James H. Shelton III, the president of Chan Zuckerberg Education at the Chan Zuckerberg Initiative, urged graduating students in the School of Nursing and Health Studies to believe in their own limitless potential in his commencement address Saturday afternoon.
Shelton was tapped to lead Chan Zuckerberg Education, a science- and education-focused limited liability company launched by Facebook founder Mark Zuckerberg, in May 2016. Prior to that, Shelton served in both the public and private sector, including a six-year stint as program director for education at the Bill and Melinda Gates Foundation and as assistant deputy secretary and deputy secretary of education from 2013-15 in former President Barack Obama’s Department of Education.
Rabbi Rachel Gartner, Georgetown University director for Jewish life, commended NHS students for choosing to serve others beyond Georgetown in her opening remarks. Gartner also called for a moment of silence in remembering the passing of Andrea Jaime (NHS ’17), a Georgetown student who would have graduated with the NHS Class of 2017 but died of bacterial meningitis in September 2014.
“In this open and beautifully vulnerable state, we are in touch too with an aching etched into our souls by the absence of one of our own who should be standing here with us today,” Gartner said. “We honor this moment for Andrea Jaime, whose physical presence we all mourn, but who we feel most palpably today among us.”
The ceremony honored students completing the bachelor’s program in health care management and policy, human science, international health and nursing, as well as students completing masters programs in health systems administration and nursing.
NHS Dean Patricia Cloonan said this year marked the first graduation for students specializing in the clinical nurse leader program of the master’s degree in nursing, as well as the executive master’s in health systems administration.
This year also saw the first graduating cohort of doctors of the nursing practice program. The nine students who earned the doctor of nursing practice degree graduated Friday at the Graduate School of Arts and Sciences ceremony as the NHS’s first doctoral graduates.
“I know that each of you sitting before me has developed and cultivated really important skills as critical thinkers, as well as a passion for lifelong learning,” Cloonan said. “Those skills and that passion will allow you to step back and to see opportunities and problems in fresh ways, and we’re confident that it will give your days and years quite an extraordinary dimension of creativity to address the challenges that you will find in our health care environment today.”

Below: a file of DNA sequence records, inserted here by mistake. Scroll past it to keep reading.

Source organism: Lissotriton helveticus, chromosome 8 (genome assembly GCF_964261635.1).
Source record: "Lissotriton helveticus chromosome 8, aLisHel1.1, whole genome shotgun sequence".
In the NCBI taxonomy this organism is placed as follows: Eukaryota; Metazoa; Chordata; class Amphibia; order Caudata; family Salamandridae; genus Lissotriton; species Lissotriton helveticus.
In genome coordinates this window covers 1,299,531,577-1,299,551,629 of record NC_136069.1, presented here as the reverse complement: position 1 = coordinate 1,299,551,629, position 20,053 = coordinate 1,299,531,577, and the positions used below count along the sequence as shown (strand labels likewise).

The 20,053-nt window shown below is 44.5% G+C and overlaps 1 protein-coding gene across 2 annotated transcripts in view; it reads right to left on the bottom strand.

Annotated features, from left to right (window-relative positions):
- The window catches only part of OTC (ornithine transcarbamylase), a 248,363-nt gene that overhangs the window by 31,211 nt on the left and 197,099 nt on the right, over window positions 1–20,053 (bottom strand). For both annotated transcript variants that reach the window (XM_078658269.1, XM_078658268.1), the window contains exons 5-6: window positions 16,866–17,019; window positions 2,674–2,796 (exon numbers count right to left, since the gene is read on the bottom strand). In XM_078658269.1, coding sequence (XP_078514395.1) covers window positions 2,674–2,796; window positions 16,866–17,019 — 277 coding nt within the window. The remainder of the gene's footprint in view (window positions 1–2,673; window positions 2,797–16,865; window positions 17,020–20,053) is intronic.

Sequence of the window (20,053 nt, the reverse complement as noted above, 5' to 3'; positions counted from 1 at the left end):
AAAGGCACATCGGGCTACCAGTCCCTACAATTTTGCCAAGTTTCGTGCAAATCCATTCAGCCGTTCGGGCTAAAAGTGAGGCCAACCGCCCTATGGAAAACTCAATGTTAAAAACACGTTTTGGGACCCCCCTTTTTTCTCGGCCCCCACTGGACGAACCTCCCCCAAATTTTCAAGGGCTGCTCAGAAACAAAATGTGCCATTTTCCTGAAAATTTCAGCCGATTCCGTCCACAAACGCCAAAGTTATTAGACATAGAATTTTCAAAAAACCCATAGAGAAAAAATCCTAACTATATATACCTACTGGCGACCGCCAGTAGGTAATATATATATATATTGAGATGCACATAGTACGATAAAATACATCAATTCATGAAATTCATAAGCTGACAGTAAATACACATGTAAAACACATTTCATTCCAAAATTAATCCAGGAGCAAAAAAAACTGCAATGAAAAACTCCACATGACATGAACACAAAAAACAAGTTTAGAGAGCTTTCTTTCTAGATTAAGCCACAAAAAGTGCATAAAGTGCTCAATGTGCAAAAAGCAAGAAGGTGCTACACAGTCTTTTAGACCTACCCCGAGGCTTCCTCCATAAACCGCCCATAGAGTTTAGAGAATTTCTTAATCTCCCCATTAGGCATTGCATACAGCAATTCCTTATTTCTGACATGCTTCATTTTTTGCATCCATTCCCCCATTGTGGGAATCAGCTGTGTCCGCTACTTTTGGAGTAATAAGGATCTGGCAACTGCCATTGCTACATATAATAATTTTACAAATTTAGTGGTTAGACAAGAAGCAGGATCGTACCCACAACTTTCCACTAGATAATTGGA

Shelton, who received an honorary Doctor of Humane Letters degree, encouraged the members of the Class of 2017 to see their potential for world change.
“Each person changes the world; the only question is for better or worse, or to what degree. What if when you left here, you realized that you were a world changer and destined to do great things?” Shelton said.
According to Shelton, belief in oneself is the most powerful tool in realizing great ideas and dreams.
“People often talk about entrepreneurs as being more risk-seeking. However, I think something slightly different,” Shelton said. “I think because they believe in themselves and their plans, they just think the risk is different. Because of that, they do the thing that distinguishes us between entrepreneurs and those of us with great ideas: They do it.”
Shelton closed his remarks by reminding students to strive toward their goals, bearing in mind that life often unfolds in unexpected ways.
“Believe in yourself and your vision, and know that no one is better prepared to write your story than you are. Have faith as you seek to change the world that no matter what is in front of you, what you desire is on the other side,” Shelton said. “You may be surprised at the stories you will write.”